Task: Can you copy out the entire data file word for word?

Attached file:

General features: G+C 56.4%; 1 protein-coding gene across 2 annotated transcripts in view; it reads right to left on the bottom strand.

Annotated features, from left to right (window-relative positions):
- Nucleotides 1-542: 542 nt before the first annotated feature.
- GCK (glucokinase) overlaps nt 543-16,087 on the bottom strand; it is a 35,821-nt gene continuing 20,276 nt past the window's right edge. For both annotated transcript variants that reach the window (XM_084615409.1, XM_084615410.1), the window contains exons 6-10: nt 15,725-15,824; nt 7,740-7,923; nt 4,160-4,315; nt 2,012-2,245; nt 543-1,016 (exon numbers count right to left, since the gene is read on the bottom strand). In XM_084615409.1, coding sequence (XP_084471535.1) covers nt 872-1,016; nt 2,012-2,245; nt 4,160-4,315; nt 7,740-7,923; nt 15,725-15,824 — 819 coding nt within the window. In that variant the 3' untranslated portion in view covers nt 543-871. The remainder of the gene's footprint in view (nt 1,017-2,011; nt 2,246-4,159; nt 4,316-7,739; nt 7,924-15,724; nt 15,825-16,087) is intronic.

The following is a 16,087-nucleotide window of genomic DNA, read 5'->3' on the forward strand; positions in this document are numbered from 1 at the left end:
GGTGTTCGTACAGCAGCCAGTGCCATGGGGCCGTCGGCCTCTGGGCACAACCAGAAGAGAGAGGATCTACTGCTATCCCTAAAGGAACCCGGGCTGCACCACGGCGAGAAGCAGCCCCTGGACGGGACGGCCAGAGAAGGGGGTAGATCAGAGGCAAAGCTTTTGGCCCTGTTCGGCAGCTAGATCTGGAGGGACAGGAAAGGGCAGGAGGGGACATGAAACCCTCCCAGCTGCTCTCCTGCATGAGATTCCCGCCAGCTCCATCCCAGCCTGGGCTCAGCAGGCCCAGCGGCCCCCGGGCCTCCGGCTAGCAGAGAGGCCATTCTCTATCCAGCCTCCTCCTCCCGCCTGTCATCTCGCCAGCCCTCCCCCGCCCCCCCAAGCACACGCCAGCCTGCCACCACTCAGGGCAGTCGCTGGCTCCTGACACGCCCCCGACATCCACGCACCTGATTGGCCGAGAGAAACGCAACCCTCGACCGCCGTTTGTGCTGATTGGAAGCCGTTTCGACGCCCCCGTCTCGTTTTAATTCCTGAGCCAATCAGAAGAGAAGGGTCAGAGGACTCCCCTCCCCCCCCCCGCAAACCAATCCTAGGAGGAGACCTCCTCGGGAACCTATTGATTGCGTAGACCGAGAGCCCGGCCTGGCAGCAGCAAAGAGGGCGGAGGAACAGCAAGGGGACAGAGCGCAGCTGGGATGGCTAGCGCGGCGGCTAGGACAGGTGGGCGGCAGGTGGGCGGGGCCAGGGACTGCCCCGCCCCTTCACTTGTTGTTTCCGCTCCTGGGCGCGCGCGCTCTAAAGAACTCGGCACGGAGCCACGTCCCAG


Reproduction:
General features: G+C 56.4%; 1 protein-coding gene across 2 annotated transcripts in view; it reads right to left on the bottom strand.

Annotated features, from left to right (window-relative positions):
- Nucleotides 1-542: 542 nt before the first annotated feature.
- GCK (glucokinase) overlaps nt 543-16,087 on the bottom strand; it is a 35,821-nt gene continuing 20,276 nt past the window's right edge. For both annotated transcript variants that reach the window (XM_084615409.1, XM_084615410.1), the window contains exons 6-10: nt 15,725-15,824; nt 7,740-7,923; nt 4,160-4,315; nt 2,012-2,245; nt 543-1,016 (exon numbers count right to left, since the gene is read on the bottom strand). In XM_084615409.1, coding sequence (XP_084471535.1) covers nt 872-1,016; nt 2,012-2,245; nt 4,160-4,315; nt 7,740-7,923; nt 15,725-15,824 — 819 coding nt within the window. In that variant the 3' untranslated portion in view covers nt 543-871. The remainder of the gene's footprint in view (nt 1,017-2,011; nt 2,246-4,159; nt 4,316-7,739; nt 7,924-15,724; nt 15,825-16,087) is intronic.

The following is a 16,087-nucleotide window of genomic DNA, read 5'->3' on the forward strand; positions in this document are numbered from 1 at the left end:
GGTGTTCGTACAGCAGCCAGTGCCATGGGGCCGTCGGCCTCTGGGCACAACCAGAAGAGAGAGGATCTACTGCTATCCCTAAAGGAACCCGGGCTGCACCACGGCGAGAAGCAGCCCCTGGACGGGACGGCCAGAGAAGGGGGTAGATCAGAGGCAAAGCTTTTGGCCCTGTTCGGCAGCTAGATCTGGAGGGACAGGAAAGGGCAGGAGGGGACATGAAACCCTCCCAGCTGCTCTCCTGCATGAGATTCCCGCCAGCTCCATCCCAGCCTGGGCTCAGCAGGCCCAGCGGCCCCCGGGCCTCCGGCTAGCAGAGAGGCCATTCTCTATCCAGCCTCCTCCTCCCGCCTGTCATCTCGCCAGCCCTCCCCCGCCCCCCCAAGCACACGCCAGCCTGCCACCACTCAGGGCAGTCGCTGGCTCCTGACACGCCCCCGACATCCACGCACCTGATTGGCCGAGAGAAACGCAACCCTCGACCGCCGTTTGTGCTGATTGGAAGCCGTTTCGACGCCCCCGTCTCGTTTTAATTCCTGAGCCAATCAGAAGAGAAGGGTCAGAGGACTCCCCTCCCCCCCCCCGCAAACCAATCCTAGGAGGAGACCTCCTCGGGAACCTATTGATTGCGTAGACCGAGAGCCCGGCCTGGCAGCAGCAAAGAGGGCGGAGGAACAGCAAGGGGACAGAGCGCAGCTGGGATGGCTAGCGCGGCGGCTAGGACAGGTGGGCGGCAGGTGGGCGGGGCCAGGGACTGCCCCGCCCCTTCACTTGTTGTTTCCGCTCCTGGGCGCGCGCGCTCTAAAGAACTCGGCACGGAGCCACGTCCCAG